Photodynamic Therapy (cont.)
Gary W. Cole, MD, FAAD
Dr. Cole is board certified in dermatology. He obtained his BA degree in bacteriology, his MA degree in microbiology, and his MD at the University of California, Los Angeles. He trained in dermatology at the University of Oregon, where he completed his residency.
William C. Shiel Jr., MD, FACP, FACR
Dr. Shiel received a Bachelor of Science degree with honors from the University of Notre Dame. There he was involved in research in radiation biology and received the Huisking Scholarship. After graduating from St. Louis University School of Medicine, he completed his Internal Medicine residency and Rheumatology fellowship at the University of California, Irvine. He is board-certified in Internal Medicine and Rheumatology.
In this Article
- What is photodynamic therapy (PDT)?
- What photosensitizer drugs are available?
- What light sources are available, and how are they applied?
- How does photodynamic therapy work?
- Does PDT make me permanently more sensitive to light?
- How is PDT used to treat the skin?
- What is a typical skin PDT session like?
- How much improvement can I expect with photodynamic therapy?
- Where can I have photodynamic therapy, and who performs the procedure?
- What are the advantages with photodynamic therapy for treating actinic keratoses?
- Am I a good candidate for photodynamic therapy?
- What growths is PDT not good for?
- What are possible complications of photodynamic therapy?
- Is there scarring from photodynamic therapy?
- What are alternatives for photodynamic therapy?
- What about insurance coverage and costs of photodynamic therapy?
- How do I prepare for my procedure?
- How is recovery after PDT?
- Is there pain after PDT?
- How do I take care of my treatment area after photodynamic therapy?
- What is the chance that my actinic keratoses will recur?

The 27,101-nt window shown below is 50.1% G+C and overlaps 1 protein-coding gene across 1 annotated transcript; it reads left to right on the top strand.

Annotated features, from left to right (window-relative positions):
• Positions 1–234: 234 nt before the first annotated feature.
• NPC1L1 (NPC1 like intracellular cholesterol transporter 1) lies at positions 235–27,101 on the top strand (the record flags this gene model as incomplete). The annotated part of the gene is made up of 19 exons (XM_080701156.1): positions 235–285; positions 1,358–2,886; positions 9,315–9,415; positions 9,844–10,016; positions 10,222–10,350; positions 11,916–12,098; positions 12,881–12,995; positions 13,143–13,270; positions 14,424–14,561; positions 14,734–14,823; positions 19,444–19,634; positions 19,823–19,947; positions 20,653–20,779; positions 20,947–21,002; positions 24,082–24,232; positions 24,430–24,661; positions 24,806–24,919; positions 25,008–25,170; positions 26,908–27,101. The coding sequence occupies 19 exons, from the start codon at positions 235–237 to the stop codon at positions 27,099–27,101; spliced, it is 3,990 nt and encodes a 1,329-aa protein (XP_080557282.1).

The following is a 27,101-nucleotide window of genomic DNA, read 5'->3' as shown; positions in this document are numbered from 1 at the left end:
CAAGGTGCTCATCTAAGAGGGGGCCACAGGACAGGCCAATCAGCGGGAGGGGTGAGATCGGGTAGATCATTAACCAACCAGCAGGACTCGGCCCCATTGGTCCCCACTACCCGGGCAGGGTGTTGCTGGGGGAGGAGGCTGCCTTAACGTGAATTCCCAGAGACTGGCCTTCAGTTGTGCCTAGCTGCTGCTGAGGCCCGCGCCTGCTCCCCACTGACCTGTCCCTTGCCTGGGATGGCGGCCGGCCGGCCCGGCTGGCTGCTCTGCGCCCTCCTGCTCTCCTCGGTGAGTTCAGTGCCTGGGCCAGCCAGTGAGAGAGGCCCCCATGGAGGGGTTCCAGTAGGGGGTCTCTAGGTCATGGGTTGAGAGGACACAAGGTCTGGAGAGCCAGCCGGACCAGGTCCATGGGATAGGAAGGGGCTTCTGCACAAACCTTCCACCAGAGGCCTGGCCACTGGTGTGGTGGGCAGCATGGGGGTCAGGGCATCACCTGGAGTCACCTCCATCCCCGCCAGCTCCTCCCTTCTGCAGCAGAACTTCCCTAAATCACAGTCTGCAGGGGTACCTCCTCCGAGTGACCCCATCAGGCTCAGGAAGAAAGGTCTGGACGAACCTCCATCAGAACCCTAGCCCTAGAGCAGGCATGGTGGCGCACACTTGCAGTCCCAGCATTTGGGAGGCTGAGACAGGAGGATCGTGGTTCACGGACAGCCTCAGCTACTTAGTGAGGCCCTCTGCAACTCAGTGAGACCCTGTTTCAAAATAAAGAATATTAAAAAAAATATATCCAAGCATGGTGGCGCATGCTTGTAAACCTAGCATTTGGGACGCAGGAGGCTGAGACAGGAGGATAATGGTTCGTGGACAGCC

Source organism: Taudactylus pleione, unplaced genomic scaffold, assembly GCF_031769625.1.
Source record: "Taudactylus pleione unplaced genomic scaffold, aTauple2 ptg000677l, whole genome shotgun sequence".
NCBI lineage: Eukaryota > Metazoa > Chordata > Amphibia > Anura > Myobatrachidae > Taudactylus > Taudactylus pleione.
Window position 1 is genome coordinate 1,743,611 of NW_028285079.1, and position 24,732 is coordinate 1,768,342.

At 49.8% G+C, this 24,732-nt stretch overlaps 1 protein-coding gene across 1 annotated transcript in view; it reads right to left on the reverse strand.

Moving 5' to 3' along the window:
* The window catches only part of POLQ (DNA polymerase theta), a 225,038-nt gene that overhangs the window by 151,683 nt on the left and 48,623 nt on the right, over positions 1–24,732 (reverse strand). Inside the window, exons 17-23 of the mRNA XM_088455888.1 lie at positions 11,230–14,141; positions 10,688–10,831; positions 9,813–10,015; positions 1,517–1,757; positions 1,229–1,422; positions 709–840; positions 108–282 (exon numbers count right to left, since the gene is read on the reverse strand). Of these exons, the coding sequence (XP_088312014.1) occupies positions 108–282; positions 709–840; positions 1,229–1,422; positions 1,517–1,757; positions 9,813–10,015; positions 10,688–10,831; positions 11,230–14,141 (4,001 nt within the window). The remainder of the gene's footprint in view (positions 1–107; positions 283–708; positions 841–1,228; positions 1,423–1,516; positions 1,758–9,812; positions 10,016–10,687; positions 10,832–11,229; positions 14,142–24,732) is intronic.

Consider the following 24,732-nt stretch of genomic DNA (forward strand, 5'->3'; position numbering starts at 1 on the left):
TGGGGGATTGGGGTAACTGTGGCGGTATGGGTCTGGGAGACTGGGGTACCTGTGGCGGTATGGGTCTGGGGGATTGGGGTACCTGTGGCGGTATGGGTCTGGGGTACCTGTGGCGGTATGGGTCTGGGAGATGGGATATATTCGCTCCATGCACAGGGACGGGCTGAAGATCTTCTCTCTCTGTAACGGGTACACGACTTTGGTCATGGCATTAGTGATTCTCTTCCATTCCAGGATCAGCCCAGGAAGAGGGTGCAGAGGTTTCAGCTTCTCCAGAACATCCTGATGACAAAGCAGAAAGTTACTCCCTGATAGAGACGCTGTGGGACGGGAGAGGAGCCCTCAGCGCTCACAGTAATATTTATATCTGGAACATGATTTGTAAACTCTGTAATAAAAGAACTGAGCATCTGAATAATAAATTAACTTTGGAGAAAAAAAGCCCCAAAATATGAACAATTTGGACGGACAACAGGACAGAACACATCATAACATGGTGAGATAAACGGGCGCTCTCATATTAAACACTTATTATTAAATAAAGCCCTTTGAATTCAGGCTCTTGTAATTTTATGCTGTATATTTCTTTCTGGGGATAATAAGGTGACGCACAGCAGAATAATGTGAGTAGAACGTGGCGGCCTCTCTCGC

- Find a local Dermatologist in your town
What growths is PDT not good for?
PDT is not as effective for thick actinic keratoses due to the inability of the photosensitizer drug to penetrate into the depths of the lesion. These growths may need to be destroyed using some other technique.
PDT is not appropriate for more advanced skin cancers like basal cell carcinomas, squamous cell carcinomas, recurrent tumors, and malignant melanoma.
What are possible complications of photodynamic therapy?
Overall, most patients tolerate the minor procedure very well without any complications. However, PDT is associated with some possible minor risks and complications. Since an exaggerated light-sensitive reaction is expected by definition of PDT, most patients understand and expect some type of a sunburn or red reaction after skin PDT. Not everyone gets a sunburn reaction, however. Some patients may have no visible reaction or redness.
Possible risks and complications of photodynamic therapy include burning, skin discoloration, skin redness, prominent tiny blood vessels (telangeictasia), pain, infection, cold-sore activation, blisters, scabs, unsightly scars, cosmetic disfigurement, skin discoloration, eye injury or swelling, allergic reactions, prolonged sun sensitivity, and reaction to topical anesthesia.
Minor, serious, or life-threatening reactions can occur with the use of anesthetics or with medications given before, after, or during a procedure.
Is there scarring from photodynamic therapy?
No, PDT usually does not leave scars in typical cases. Overall when you undergo PDT, there will be some type of a red skin reaction and irritation for three to 10 days after the treatment. Some people are more sensitive to PDT and the light treatment than others. Similarly, some people heal better or faster than others. Some residual redness may be more noticeable depending on the location and skin type. Some people may have temporary skin discoloration that may last weeks to months. Patients with darker skin types may have more skin discoloration after treatment.
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